My name is Keith Giles. I love to write so that people can know Jesus and experience His life in their own.
So, I started this blog to help people understand who Jesus is, and how He reveals what the Father is really like.
This is a safe place to talk about all those questions you've had about the Bible, and Christianity. It's also a place to learn how to put the words of Jesus into practice.
Saturday, June 01, 2013
There’s almost nothing worse than being in a movie
theater where the projectionist isn’t paying attention and you have to scream,
“Focus! Focus!” to get them to adjust the picture.
That’s how I feel when I listen to most Christians talk
these days. They’re technically correct, but focused on the wrong ideas.
For example, earlier this week I received a message from
someone who wanted to know my opinion about gay marriage. Beyond the “right or
wrong” aspect of her question was a deeper reality. Her friend had walked away
from church over feelings of rejection from her Christian leaders.
Can we identify the behaviors that are categorized as
“sinful” accurately? Most certainly. In fact, we’re very, very good at that in
the Body of Christ. We can go to verses like 1 Corinthians 6:9-10 and read:
“Do you not know that wrongdoers will not inherit the
kingdom of God? Do not be deceived: Neither the sexually immoral nor idolaters
nor adulterers nor men who have sex with men, nor thieves nor the greedy nor
drunkards nor slanderers nor swindlers will inherit the kingdom of God.”
The scriptures are pretty clear about who does, and who
doesn’t, make it into the Kingdom. But what do we do with that information? Do
we go to our co-worker who isn’t a believer and place our hand on their
shoulder and inform them that they are a sinner and that because they get drunk
on the weekends that they will not be accepted by God? Or do we go to our
neighbors and knock on their door and say, “Hello, I just wanted you to know
that since you’ve been married more than once, you are an adulterer and God
won’t allow you to enter His Kingdom.” Hopefully not.
But when our first thought about homosexuals is to
proclaim that they are sinners and to inform them that this disqualifies them
from entering God’s presence, that’s exactly what we’re doing. It’s sort of a
reverse evangelism. We wouldn’t go out into the world and start separating all
non-believers into various categories of sin in order to condemn them, would
Not only is this wrong-headed, it’s actually
non-biblical. By that I mean, we do not ever see the Apostles or the early
Christians going out to identify all the sinners around them. They did not say,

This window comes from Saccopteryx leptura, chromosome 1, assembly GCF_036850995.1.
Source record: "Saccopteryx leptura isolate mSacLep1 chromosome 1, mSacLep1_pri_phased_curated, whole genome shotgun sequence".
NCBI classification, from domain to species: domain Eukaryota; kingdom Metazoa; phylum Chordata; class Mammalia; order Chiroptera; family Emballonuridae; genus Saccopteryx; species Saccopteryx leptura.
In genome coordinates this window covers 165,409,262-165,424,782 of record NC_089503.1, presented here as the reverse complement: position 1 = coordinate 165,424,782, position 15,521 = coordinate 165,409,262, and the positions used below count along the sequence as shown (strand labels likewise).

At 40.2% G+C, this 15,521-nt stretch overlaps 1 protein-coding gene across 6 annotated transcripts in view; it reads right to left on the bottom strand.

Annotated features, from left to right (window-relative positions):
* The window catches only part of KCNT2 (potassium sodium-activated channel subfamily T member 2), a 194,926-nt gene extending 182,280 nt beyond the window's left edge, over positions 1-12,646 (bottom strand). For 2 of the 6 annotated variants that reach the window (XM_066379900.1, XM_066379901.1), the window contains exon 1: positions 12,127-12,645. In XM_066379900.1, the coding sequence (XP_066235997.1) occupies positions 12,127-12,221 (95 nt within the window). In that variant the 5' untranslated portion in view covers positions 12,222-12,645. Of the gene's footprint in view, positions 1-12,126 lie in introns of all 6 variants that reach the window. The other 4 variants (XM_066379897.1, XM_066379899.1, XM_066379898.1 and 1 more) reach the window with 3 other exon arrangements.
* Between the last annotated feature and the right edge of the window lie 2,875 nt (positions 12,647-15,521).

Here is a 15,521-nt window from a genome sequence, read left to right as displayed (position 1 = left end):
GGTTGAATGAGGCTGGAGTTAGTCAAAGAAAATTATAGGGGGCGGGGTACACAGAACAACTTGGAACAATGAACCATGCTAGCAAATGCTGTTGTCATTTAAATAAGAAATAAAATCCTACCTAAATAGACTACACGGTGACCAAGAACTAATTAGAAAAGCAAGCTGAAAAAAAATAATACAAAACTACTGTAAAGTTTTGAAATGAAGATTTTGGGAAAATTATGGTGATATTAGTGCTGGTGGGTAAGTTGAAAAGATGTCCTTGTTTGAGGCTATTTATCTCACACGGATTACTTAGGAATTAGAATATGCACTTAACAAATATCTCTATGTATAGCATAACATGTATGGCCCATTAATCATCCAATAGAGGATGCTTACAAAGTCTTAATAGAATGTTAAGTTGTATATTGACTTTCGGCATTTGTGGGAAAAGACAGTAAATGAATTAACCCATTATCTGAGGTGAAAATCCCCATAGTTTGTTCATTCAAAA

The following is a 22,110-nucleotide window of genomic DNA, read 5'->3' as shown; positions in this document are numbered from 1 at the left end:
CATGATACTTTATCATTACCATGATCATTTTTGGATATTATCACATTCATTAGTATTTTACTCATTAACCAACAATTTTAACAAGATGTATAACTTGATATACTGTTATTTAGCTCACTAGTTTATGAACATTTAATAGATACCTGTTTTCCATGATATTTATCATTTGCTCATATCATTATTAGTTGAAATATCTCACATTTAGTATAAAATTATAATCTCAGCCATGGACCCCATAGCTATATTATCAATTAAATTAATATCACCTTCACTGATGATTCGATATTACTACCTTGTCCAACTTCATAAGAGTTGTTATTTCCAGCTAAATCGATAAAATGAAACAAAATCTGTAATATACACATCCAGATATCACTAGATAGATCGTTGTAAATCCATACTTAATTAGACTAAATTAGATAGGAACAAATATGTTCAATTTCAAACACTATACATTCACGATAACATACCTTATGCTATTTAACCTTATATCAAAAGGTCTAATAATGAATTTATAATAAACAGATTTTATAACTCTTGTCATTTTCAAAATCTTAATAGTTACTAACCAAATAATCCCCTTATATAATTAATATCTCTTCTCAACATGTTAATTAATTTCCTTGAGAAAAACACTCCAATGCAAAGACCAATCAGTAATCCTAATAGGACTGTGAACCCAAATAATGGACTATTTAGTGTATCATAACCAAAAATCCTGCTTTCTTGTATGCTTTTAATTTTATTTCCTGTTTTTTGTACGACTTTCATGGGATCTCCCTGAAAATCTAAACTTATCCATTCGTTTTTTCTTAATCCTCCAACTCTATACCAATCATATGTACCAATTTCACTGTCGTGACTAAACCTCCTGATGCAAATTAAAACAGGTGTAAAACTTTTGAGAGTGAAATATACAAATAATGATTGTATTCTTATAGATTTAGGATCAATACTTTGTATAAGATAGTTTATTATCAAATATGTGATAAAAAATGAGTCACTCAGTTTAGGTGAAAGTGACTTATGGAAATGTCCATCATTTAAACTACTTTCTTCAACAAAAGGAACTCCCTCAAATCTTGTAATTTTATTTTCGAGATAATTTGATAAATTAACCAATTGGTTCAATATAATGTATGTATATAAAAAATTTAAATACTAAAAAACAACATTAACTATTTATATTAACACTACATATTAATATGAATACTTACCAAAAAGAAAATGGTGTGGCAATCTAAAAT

“Hey you greedy drunkards, you’re not welcome in the Kingdom of God.” Instead,
what we see time and again is the proclamation that the Kingdom of God is
available, and wide open to people just like those "sinners".
When Paul stood
before the Athenians he did not condemn them as evil sinners because of their
idolatry (something he specifically identifies in 1 Cor. 6 as sinful). Instead,
Paul takes the time to commend them for their religious zeal! He then tells
them how wonderful God is, and how they can get to know Jesus who has risen
from the dead. No mention of condemnation for their sins, just an appeal to
their desire to know the truth about God and an opportunity to meet Jesus
Most of us, I believe, wouldn’t dream of saying to an
unbelieving co-worker or friend, “Hey, you’re a sinner and that means you can’t
enter God’s Kingdom.” But when we walk around proclaiming that homosexuality is
a sin and that those who practice this are going to hell, that’s exactly what
we’re doing. Are we factually correct? Yes. Are we right? No. Because Paul’s
statements in 1 Corinthians 6 were made to Christians, not to unbelievers. And
notice how he finishes that statement about who will not enter the Kingdom of
“And that is what some of you were. But you were washed,
you were sanctified, you were justified in the name of the Lord Jesus Christ
and by the Spirit of our God.” (v.11)
See? The people he was writing to were formerly sinners
themselves. He is reminding them of how far they have come. Why? So that they
will not be tempted to look down on “those sinners” over there, because all of
them were once in the same condition.
Our posture towards those outside the Kingdom of God
should be to love them, to befriend them, to have them over to dinner, to bless
them in the name of Jesus. Whether they are drunkards, or adulterers, or liars,
or greedy, or homosexuals, or whatever, we should take the time to get to know
them, and to love them, and to wait for the opportunity to share the love of
Jesus with them so that they can see that God loves them and that His Kingdom
is wide open to them whenever they are ready to follow Him.
Isn’t that what Jesus did for us when we were sinners?
Didn’t he welcome us? Didn’t he love us? Didn’t he overlook our sins in order
to show us what life with him could be like if we would simply take his hand and
It’s the kindness of God that leads to repentance. Our
role is to love people into the Kingdom. If we go out proclaiming that everyone
else is a sinner and that the pathway to Jesus is closed to them, what’s the
point? Instead, let’s go out proclaiming the goodness and mercy of God towards
everyone, admitting that we are sinners too. Let’s invite people to know Jesus
personally so that He can transform them into His image as they learn to trust
There’s nothing worse than being unable to see the big
picture because we’re distracted by the wrong things.